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Always Forever (Age of Misrule, Book 3) by Mark Chadbourn
Cover Artist: John Picacio
Review by Benjamin Wald
Pyr Paperback  ISBN/ITEM#: 9781591027416
Date: 28 July 2009 List Price $15.98 Amazon US / Amazon UK / Show Official Info /

Age of Misrule:
* World's End
* Darkest Hour
* Always Forever

In this final volume of his fantasy trilogy, Mark Chadbourn brings the looming crisis he spent the first two books developing to a head. In a modern Britain into which the gods and spirits of Celtic myth have returned with devastating result for the human inhabitants of the earth, a final confrontation looms. Balor, god of destruction, has been reborn and, along with his servants the fomorii, gathers his power to destroy all life. Technology has ceased to function at all, emphasizing the changes that have come over the world and further endangering the normal people caught up in the changing world. The brothers and sisters of the dragon, five ordinary people who are charged with defending the world, are scattered and two appear to have been killed. Overall, Chadbourn has certainly succeeded in stacking the odds against his heroes.

Over the course of the novel, the scattered brothers and sisters of the dragon must both attempt to reunite their members, and save one who appears dead, while at the same time convincing the ancestral foes of the fomorii, the Tuatha de Danaan, to aid them in their battle against Balor. Meanwhile, they must fear a traitor in their midst. Throughout the novel the plot proceeds at a breakneck pace, with none of the periodic loss of momentum that marred the first two volumes. In many ways this is the best novel of the series, with the speed of the plot catching the reader up and distracting attention from some of the flaws of the series. Unfortunately, those flaws are still present and continue to mar the story.

Having come to the end of the series, some of the elements that have frustrated me in all of the books have come into clearer focus. One of the main themes of the series as a whole is the insufficiency of rational thought, and the need to give greater emphasis to emotion and intuition. The failure of technology, and the rise of magic and the supernatural, is repeatedly referred to as the end of the "age of reason", and a return to an earlier, purer relationship with the world. This is not a theme to which I am particularly sympathetic. To claim that science and reason are monolithic dogmas that exclude anything they can't explain strikes me as simplistic, but this is the explicit assertion of this series at several points. Furthermore, it seems like cheating to demonstrate this point by making up fictional events that prove it to be true. The main justification for the claim is that science can't explain the existence of the supernatural beings that populate the book, but this is hardly an argument applicable outside the fictional context.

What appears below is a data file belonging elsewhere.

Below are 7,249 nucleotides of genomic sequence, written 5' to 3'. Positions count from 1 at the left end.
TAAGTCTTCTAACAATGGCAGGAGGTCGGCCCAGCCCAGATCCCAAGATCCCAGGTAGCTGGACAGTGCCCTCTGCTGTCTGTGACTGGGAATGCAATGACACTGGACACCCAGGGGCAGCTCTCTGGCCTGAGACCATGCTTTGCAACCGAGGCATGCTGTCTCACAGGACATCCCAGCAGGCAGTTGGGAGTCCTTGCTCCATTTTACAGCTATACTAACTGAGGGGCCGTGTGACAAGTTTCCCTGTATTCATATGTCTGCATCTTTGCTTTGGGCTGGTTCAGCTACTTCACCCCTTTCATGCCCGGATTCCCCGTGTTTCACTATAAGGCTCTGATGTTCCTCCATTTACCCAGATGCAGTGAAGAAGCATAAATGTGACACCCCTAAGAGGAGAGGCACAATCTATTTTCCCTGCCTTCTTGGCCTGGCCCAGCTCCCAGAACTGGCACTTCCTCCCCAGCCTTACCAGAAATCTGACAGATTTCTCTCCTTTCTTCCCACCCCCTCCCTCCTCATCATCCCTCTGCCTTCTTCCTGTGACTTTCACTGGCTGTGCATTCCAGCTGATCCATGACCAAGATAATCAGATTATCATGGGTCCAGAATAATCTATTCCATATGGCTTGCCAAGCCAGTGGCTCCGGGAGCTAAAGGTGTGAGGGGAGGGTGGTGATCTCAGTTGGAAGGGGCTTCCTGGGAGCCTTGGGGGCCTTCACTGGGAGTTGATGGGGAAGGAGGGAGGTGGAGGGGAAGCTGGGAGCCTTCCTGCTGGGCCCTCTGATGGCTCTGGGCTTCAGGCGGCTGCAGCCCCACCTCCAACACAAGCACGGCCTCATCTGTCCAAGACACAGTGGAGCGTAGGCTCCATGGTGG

Whatever one thinks about the merit of the theme itself, however, this creates certain difficulties for the plotting and description in the series. Since rationality has been devalued in favor of intuition, none of the actions undertaken in the characters quest can be reasoned out. Instead, each step along the path to defeating Balor must be either intuited, or revealed by helpful gods, spirits, ghosts, or some other deus ex machina. This explains the looseness of the plotting overall. With no rational planning involved, it is impossible for the reader to predict where the story is going, or why the characters must perform certain actions rather than others. It is all handed down from on high, according to the demands of the story.

The same theme creates a weakness in the descriptions of the various creatures and events encountered in the course of the story. Because of the focus on emotion over intellect, much of the description is in emotional terms. Supernatural creatures are described in terms of how they make the characters feel, whether it be awe, horror, disgust or so on. Reading about how the characters feel failed to evoke any of the corresponding feeling in me as reader, and so many of the descriptive passages left me cold.

These flaws are to some degree ameliorated by the sense of urgency that pervades the novel, pulling the reader along too quickly to notice the occasional weaknesses of the plot. Having followed the characters over the preceding two novels created an attachment to the characters, and I found myself touched by their struggles and romances even when these were somewhat crudely rendered. It was also gratifying to see the characters transform from frightened and powerless in the first novel to effective and powerful in their own right by the third. The ending is marred somewhat by over-foreshadowing. The various prophecies and visions of the future leached away some of the surprise, at least for me. Still, the ending was forceful and the conclusion was exciting and entertaining, if not entirely satisfying.

Always Forever was a quick read, and a fun one. I enjoyed the non-stop action, and the various loose threads were brought together skillfully. I found it worth reading, although not outstanding, on its own merits, but I don't find the series as a whole to be worth the time I invested in it. The series has an interesting premise and a few good moments, but I wouldn't really recommend it.

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